Gary managed to bear all his checkers in and had even started bearing them off, but you luckily landed a shot and stopped him. You then managed to close him out! You think you’re the favourite, but are you ahead enough to double? If you do, should Gary take?

The cube action for a position like this one can be determined by counting how many checkers have been removed from the board. The table below lists Gary’s (white’s) win percentages as a function of checkers borne off, so long as he has a fast board:

Number of checkers off | 1 | 2 | 3 | 4 | 5 | 6 | 7 | 8 | 9 | 10 | 11 | 12 |

Win percentage | 4.5 | 7 | 11 | 15 | 22 | 30 | 39.5 | 51 | 58 | 69 | 76.5 | 84 |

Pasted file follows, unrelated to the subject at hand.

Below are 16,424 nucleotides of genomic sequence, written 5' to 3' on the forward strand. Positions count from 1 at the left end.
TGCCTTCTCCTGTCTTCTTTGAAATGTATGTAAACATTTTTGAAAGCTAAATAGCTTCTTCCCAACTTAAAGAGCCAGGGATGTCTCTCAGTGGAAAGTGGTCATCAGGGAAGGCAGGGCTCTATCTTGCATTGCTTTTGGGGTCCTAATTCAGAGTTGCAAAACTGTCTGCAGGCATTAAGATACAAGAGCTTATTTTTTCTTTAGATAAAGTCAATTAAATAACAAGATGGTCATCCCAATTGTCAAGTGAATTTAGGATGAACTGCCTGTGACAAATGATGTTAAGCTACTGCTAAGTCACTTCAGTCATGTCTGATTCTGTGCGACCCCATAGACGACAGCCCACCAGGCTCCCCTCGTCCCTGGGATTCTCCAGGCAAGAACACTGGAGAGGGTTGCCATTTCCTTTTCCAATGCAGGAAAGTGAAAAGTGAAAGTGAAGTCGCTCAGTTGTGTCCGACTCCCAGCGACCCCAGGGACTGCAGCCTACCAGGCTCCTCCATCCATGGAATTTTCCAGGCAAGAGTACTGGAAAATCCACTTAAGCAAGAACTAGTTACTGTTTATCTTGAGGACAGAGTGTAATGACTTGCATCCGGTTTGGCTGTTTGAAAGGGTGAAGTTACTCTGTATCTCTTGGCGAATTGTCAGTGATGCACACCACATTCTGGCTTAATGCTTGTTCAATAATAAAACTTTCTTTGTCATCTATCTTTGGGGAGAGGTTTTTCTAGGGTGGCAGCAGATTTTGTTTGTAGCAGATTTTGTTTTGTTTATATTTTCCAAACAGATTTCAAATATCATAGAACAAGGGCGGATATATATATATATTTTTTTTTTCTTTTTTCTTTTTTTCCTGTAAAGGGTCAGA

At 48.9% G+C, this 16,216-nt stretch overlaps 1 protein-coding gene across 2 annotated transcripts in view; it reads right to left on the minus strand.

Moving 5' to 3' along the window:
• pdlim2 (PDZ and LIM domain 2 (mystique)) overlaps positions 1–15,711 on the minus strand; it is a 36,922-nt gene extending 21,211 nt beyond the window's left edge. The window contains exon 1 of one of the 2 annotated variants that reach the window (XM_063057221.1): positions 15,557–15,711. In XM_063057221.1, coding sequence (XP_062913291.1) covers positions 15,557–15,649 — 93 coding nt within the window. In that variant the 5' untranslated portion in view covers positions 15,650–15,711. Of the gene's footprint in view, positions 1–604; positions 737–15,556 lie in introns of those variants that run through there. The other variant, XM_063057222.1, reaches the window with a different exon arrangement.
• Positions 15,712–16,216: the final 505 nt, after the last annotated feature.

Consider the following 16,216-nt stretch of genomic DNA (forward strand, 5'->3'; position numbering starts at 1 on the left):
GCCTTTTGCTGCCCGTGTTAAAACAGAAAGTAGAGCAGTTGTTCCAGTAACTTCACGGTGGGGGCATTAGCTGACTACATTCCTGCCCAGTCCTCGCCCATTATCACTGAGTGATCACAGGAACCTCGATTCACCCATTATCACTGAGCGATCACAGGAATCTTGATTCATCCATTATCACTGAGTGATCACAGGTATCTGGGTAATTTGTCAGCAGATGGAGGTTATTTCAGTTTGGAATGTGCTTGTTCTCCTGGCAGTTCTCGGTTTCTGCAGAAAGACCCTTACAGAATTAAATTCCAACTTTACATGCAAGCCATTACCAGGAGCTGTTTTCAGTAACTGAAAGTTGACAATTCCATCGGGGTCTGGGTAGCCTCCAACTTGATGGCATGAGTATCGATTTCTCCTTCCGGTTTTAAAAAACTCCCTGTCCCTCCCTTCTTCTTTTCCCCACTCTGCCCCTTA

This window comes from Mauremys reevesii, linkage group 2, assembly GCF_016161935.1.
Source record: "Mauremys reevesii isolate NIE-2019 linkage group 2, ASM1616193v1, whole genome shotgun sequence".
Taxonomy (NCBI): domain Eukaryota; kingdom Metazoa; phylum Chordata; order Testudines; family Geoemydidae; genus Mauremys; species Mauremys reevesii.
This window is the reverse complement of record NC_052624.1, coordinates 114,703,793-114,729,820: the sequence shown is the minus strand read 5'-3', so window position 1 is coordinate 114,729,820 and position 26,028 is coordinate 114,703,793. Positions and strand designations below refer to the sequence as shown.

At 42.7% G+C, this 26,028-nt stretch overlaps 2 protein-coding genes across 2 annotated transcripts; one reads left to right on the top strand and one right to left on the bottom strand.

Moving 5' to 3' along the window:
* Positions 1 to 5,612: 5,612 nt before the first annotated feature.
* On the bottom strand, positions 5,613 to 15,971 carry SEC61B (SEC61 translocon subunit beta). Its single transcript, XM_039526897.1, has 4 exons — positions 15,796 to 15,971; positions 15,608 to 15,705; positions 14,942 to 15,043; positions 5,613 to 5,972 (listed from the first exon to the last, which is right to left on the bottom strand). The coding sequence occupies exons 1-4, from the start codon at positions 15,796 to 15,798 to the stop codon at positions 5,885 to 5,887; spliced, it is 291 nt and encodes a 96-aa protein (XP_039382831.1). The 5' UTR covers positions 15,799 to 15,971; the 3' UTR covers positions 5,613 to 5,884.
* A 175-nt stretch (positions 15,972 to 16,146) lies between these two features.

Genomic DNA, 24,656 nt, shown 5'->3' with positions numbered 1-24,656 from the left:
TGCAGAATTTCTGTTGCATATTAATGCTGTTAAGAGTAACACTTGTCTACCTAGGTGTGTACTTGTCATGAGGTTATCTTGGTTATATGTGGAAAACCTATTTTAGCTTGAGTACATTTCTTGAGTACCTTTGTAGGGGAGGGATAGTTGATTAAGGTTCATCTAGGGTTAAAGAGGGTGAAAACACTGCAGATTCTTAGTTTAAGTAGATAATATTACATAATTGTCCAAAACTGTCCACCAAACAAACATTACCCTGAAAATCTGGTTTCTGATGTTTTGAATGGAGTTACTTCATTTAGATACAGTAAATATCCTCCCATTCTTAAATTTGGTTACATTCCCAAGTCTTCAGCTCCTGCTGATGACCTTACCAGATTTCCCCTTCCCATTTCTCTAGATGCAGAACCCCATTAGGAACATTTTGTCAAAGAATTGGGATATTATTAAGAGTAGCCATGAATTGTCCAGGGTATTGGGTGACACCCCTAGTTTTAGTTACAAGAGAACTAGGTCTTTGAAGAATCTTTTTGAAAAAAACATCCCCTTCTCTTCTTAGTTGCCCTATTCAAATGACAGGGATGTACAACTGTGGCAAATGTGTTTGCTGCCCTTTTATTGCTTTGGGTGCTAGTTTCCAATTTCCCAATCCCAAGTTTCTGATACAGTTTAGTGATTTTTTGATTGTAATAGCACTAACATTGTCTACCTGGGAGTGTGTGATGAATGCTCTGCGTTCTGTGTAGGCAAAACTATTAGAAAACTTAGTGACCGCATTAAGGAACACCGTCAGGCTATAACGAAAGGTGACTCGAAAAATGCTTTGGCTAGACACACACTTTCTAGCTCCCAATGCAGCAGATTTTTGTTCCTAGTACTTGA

There are no more potential gammons or backgammons to consider, so this information is all that you need to figure out your cube action. **You should double so long as Gary has taken off 5 or fewer checkers, and he should take if he has at least 5 off.** The doubling window is only 1 checker wide, here. On the other hand, if Gary has 11 or more checkers off, he should be the one to double! You should take so long it’s only 11 and not more.

So the cube action is determined if Gary has fewer than 6 or more than 10 checkers off. What about something between those 2 ranges? For example, what if Gary has 7 checkers off, like below?

It’s too early for us to double, but we would love to double eventually! The rule of thumb here is to **have 4 fewer checkers off than our opponent**. Since Gary has 7 off, we should only double once we take 3 off, and then Gary can still take.

##### Further reading:

- A blog post with the win percentages, and other handy rules of thumb.

Next lesson: Score-based cube actions

## Leave a Reply

You must be logged in to post a comment.